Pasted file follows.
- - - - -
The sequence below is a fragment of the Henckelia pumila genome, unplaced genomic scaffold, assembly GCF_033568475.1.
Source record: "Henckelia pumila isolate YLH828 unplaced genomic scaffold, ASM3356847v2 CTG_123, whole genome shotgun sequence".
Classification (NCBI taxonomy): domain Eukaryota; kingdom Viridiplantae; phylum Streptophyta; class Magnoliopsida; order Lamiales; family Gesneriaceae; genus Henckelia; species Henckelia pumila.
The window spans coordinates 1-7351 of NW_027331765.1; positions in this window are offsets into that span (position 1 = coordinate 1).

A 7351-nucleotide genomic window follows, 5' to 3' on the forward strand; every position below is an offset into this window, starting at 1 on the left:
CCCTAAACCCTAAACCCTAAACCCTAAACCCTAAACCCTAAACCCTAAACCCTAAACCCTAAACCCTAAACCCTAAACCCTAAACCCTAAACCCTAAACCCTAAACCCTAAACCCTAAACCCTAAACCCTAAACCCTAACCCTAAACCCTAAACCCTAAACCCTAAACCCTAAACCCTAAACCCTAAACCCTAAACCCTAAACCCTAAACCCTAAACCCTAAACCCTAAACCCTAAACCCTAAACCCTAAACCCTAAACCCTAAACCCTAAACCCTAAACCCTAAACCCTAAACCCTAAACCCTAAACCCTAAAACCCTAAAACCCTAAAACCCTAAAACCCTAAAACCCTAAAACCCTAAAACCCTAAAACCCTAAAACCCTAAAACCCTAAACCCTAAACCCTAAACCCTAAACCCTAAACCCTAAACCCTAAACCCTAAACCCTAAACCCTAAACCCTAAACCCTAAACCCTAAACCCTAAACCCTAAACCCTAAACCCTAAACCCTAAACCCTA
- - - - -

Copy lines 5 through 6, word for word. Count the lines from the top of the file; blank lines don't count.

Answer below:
A 7351-nucleotide genomic window follows, 5' to 3' on the forward strand; every position below is an offset into this window, starting at 1 on the left:
CCCTAAACCCTAAACCCTAAACCCTAAACCCTAAACCCTAAACCCTAAACCCTAAACCCTAAACCCTAAACCCTAAACCCTAAACCCTAAACCCTAAACCCTAAACCCTAAACCCTAAACCCTAAACCCTAAACCCTAACCCTAAACCCTAAACCCTAAACCCTAAACCCTAAACCCTAAACCCTAAACCCTAAACCCTAAACCCTAAACCCTAAACCCTAAACCCTAAACCCTAAACCCTAAACCCTAAACCCTAAACCCTAAACCCTAAACCCTAAACCCTAAACCCTAAACCCTAAACCCTAAACCCTAAAACCCTAAAACCCTAAAACCCTAAAACCCTAAAACCCTAAAACCCTAAAACCCTAAAACCCTAAAACCCTAAAACCCTAAACCCTAAACCCTAAACCCTAAACCCTAAACCCTAAACCCTAAACCCTAAACCCTAAACCCTAAACCCTAAACCCTAAACCCTAAACCCTAAACCCTAAACCCTAAACCCTAAACCCTAAACCCTA